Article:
In her August 8th report on a rowdy town hall meeting hosted by U.S. Rep. Steve Cohen, Commercial Appeal reporter Linda Moore got one thing dead wrong. After mentioning a sign waved by an opponent of health-care reform reading "Don't tell my gigi how to die," Moore stated that the sign addressed allegations that the bill will allow senior citizens to be euthanized. This is something "supporters" of health-care reform "strongly deny," Moore wrote. But, here's the thing. Congress wanting to off grandma is a fact to be checked rather than an opinion to be debated. Common sense dictates that representatives have to be re-elected and may wish to avoid questions like, "Why do you want to send Big Mama to heaven?" When all else fails, one can always check the actual legislation. After being notified by various commenters that forced euthinasion of a beloved family member is a contentious, highly emotional concept standing in the way of useful debate, Moore changed her copy to note that the nonpartisan factcheck.org says all rumors suggesting that Democrats want to kill geezers are false. Kudos to Moore for stopping the silliness. Eventually.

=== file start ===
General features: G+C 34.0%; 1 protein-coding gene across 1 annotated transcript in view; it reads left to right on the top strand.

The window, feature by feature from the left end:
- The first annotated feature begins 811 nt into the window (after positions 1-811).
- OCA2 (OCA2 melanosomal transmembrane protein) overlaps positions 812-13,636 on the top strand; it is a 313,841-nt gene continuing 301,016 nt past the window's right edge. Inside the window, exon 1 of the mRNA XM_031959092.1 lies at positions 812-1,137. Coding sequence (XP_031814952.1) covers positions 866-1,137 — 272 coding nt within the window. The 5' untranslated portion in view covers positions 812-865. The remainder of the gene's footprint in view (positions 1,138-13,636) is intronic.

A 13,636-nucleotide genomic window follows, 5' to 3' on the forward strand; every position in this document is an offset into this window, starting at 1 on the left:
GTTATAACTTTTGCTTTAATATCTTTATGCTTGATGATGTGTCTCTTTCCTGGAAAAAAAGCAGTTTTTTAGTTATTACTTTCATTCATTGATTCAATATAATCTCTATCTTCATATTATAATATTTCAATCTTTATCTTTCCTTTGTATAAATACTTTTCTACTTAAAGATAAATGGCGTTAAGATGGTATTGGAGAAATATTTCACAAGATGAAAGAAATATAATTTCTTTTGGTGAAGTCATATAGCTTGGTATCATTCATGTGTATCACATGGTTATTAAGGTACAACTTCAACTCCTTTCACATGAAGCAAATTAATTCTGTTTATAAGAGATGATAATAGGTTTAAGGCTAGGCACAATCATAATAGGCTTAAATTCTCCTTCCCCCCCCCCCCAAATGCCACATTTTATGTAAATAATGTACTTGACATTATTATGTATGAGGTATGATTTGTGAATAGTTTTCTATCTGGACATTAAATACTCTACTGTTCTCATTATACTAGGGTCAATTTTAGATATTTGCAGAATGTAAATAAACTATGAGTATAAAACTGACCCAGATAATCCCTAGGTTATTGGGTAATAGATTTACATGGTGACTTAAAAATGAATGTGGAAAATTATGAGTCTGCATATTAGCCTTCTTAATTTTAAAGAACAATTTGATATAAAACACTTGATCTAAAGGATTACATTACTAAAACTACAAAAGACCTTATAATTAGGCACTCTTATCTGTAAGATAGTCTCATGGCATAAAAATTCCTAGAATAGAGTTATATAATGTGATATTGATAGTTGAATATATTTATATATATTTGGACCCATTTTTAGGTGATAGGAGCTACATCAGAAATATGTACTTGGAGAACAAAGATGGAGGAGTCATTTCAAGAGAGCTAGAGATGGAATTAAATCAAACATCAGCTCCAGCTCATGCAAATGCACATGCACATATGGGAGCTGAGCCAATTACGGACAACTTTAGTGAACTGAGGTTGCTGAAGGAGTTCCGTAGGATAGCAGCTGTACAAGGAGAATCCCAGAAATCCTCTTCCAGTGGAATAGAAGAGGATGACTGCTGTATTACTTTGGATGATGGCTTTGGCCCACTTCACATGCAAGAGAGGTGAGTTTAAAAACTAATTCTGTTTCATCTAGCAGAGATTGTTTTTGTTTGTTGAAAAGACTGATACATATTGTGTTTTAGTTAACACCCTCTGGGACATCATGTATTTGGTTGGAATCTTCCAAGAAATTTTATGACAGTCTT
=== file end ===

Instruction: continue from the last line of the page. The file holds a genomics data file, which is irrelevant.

Writers for examiner.com don't get paid by the story, by the word, or by their level of expertise on a given subject. They are paid by the click, and that's why your Pesky Fly was suspicious when he saw an article headlined "How to Make Yourself Feel Good Instantly in Memphis" by "Memphis Life Coaching Examiner" J. Spicer. Sadly, all initial instincts were correct. Two of the Examiner's tips — "Ride your bike through Germantown" and "Take a drive through the country" — paradoxically require leaving Memphis in order to instantly feel good in Memphis, suggesting that our life coach might benefit from visiting a logic coach. And a clear understanding of the words "in" and "instantly."